February 5, 2019

Another German carrier goes bust

Germany’s third airline to expire within 18 months, Germania has filed for insolvency after plans to grab market share backfired.

Privately owned Germania filed for insolvency on 4 February, shutting down operations and grounding its fleet of 37 aircraft.

The Berlin-based airline, which served four million passengers in 2018, blamed the demise on increases in fuel prices, the euro’s drop against the US dollar, delays in procuring new aircraft and maintenance problems.

Germania also suffered from cutthroat competition from low-cost carriers, such as Ryanair, Easyjet and Lufthansa’s Eurowings, which have flooded the market with cheap flights.

Lufthansa and subsidiaries could benefit most from the bankruptcy, as its routes overlapped most with those of Germania.

After rival Air Berlin went bankrupt in August 2017, Karsten Balke, the carrier’s founder, owner and chief executive officer (CEO), focused on expanding Germania’s fleet to fill gaps left by the demise of Air Berlin, especially in the holiday market.

Germania, which carried out flights for holiday operators Tui and Thomas Cook, will likely be dismantled.

An attempt by Balke to restructure the company under German bankruptcy protection has been rejected by a Berlin court in Berlin.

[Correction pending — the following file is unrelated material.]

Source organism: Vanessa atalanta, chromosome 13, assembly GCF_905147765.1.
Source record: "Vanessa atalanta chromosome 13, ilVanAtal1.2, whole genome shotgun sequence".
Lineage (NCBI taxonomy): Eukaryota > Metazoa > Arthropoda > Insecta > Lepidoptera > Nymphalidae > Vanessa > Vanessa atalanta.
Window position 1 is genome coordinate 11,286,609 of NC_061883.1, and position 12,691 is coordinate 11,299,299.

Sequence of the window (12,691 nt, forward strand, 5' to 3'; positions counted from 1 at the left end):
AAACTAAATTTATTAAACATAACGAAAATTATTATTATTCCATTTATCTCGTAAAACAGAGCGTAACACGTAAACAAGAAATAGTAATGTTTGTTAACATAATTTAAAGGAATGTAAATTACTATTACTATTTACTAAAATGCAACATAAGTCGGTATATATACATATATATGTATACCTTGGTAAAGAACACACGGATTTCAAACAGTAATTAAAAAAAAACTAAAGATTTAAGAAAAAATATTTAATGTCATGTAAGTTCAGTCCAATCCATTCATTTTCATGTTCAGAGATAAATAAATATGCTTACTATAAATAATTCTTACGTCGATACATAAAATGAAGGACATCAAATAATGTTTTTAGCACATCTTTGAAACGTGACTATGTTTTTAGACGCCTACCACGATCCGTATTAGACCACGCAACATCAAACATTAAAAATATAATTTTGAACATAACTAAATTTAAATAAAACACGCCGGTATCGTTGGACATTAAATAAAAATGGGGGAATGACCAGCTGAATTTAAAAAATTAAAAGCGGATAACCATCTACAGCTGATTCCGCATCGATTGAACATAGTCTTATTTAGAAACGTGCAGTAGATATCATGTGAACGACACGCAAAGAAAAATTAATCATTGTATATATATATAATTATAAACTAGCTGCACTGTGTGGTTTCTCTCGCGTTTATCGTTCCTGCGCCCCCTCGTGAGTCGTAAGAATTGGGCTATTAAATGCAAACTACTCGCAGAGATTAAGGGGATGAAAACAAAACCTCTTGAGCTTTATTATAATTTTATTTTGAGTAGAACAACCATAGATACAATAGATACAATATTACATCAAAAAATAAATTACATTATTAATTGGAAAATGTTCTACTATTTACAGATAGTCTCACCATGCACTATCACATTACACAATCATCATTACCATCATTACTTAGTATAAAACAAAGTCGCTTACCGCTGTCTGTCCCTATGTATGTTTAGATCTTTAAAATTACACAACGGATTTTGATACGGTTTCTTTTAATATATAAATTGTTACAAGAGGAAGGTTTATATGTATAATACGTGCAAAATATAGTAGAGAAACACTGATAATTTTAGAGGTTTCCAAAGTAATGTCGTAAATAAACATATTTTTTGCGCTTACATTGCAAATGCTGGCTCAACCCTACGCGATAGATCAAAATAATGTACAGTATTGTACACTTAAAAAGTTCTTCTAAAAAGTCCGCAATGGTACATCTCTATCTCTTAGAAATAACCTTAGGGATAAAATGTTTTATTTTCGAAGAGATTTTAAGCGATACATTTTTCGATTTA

The German subsidiary of Lithuanian airline Small Planet went bust in September 2018, unable to cope with massive claims by passengers for delayed and canceled flights over the summer.

Other small airlines, such as VLM in Belgium and Skywork in Switzerland, also ceased operations last year, along with Denmark’s Primera Air and Cyprus’ Cobalt Air.

Germania’s grounding will especially hit the smaller airports, including Bremen and Dresden, where the airline operated.

Rivals Lufthansa and Ryanair will only be interested in snapping up slots at larger airports, such as Nuremberg.

Other ailing airlines have narrowly escaped folding this year, such as UK-base Flybe, which a consortium led by Virgin Atlantic is bidding to buy.

Even low-cost airline Ryanair has felt the pressure, revealing on 4 February plans to restructure after a net loss of €20 million ($22 million) in the last three months of 2018, the carrier’s first quarterly loss since 2014.